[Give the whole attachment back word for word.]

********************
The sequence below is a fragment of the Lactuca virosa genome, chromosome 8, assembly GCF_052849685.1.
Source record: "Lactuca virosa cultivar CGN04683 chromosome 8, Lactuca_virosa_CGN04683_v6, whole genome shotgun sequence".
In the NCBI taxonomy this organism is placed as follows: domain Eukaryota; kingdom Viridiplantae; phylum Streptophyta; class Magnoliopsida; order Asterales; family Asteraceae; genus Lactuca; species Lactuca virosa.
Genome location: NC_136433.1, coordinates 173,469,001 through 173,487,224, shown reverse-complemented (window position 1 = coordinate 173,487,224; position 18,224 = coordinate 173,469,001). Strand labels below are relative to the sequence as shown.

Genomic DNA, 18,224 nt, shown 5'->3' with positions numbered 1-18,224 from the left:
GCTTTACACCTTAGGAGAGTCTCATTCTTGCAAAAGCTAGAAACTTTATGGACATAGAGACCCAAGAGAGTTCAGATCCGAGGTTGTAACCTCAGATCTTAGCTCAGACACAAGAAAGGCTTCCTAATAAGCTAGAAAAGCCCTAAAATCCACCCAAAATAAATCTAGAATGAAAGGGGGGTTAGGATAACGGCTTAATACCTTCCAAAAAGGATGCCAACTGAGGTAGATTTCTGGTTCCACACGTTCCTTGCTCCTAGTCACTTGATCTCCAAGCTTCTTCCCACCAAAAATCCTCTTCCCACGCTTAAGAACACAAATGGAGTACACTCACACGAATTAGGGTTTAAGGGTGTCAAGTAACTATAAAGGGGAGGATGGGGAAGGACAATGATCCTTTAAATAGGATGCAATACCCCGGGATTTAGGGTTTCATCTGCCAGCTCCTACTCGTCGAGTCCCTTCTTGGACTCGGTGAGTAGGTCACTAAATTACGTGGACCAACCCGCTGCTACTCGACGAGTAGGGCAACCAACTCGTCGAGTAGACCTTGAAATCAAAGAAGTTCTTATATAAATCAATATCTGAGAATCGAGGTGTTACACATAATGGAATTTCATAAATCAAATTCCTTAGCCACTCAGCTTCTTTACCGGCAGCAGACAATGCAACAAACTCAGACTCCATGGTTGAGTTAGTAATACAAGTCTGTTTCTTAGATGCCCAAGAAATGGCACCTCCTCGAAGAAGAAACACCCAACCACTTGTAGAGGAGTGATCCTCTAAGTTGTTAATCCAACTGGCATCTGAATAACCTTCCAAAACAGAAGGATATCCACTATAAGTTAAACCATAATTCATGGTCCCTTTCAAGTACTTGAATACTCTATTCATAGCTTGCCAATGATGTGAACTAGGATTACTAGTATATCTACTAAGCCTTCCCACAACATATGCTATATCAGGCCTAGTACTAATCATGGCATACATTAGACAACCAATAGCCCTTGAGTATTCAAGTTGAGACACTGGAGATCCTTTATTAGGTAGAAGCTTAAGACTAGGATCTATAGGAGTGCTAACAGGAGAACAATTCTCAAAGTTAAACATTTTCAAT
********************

The sequence below is a fragment of the Lactuca virosa genome, chromosome 8, assembly GCF_052849685.1.
Source record: "Lactuca virosa cultivar CGN04683 chromosome 8, Lactuca_virosa_CGN04683_v6, whole genome shotgun sequence".
In the NCBI taxonomy this organism is placed as follows: domain Eukaryota; kingdom Viridiplantae; phylum Streptophyta; class Magnoliopsida; order Asterales; family Asteraceae; genus Lactuca; species Lactuca virosa.
Genome location: NC_136433.1, coordinates 173,469,001 through 173,487,224, shown reverse-complemented (window position 1 = coordinate 173,487,224; position 18,224 = coordinate 173,469,001). Strand labels below are relative to the sequence as shown.

Genomic DNA, 18,224 nt, shown 5'->3' with positions numbered 1-18,224 from the left:
GCTTTACACCTTAGGAGAGTCTCATTCTTGCAAAAGCTAGAAACTTTATGGACATAGAGACCCAAGAGAGTTCAGATCCGAGGTTGTAACCTCAGATCTTAGCTCAGACACAAGAAAGGCTTCCTAATAAGCTAGAAAAGCCCTAAAATCCACCCAAAATAAATCTAGAATGAAAGGGGGGTTAGGATAACGGCTTAATACCTTCCAAAAAGGATGCCAACTGAGGTAGATTTCTGGTTCCACACGTTCCTTGCTCCTAGTCACTTGATCTCCAAGCTTCTTCCCACCAAAAATCCTCTTCCCACGCTTAAGAACACAAATGGAGTACACTCACACGAATTAGGGTTTAAGGGTGTCAAGTAACTATAAAGGGGAGGATGGGGAAGGACAATGATCCTTTAAATAGGATGCAATACCCCGGGATTTAGGGTTTCATCTGCCAGCTCCTACTCGTCGAGTCCCTTCTTGGACTCGGTGAGTAGGTCACTAAATTACGTGGACCAACCCGCTGCTACTCGACGAGTAGGGCAACCAACTCGTCGAGTAGACCTTGAAATCAAAGAAGTTCTTATATAAATCAATATCTGAGAATCGAGGTGTTACACATAATGGAATTTCATAAATCAAATTCCTTAGCCACTCAGCTTCTTTACCGGCAGCAGACAATGCAACAAACTCAGACTCCATGGTTGAGTTAGTAATACAAGTCTGTTTCTTAGATGCCCAAGAAATGGCACCTCCTCGAAGAAGAAACACCCAACCACTTGTAGAGGAGTGATCCTCTAAGTTGTTAATCCAACTGGCATCTGAATAACCTTCCAAAACAGAAGGATATCCACTATAAGTTAAACCATAATTCATGGTCCCTTTCAAGTACTTGAATACTCTATTCATAGCTTGCCAATGATGTGAACTAGGATTACTAGTATATCTACTAAGCCTTCCCACAACATATGCTATATCAGGCCTAGTACTAATCATGGCATACATTAGACAACCAATAGCCCTTGAGTATTCAAGTTGAGACACTGGAGATCCTTTATTAGGTAGAAGCTTAAGACTAGGATCTATAGGAGTGCTAACAGGAGAACAATTCTCAAAGTTAAACATTTTCAAT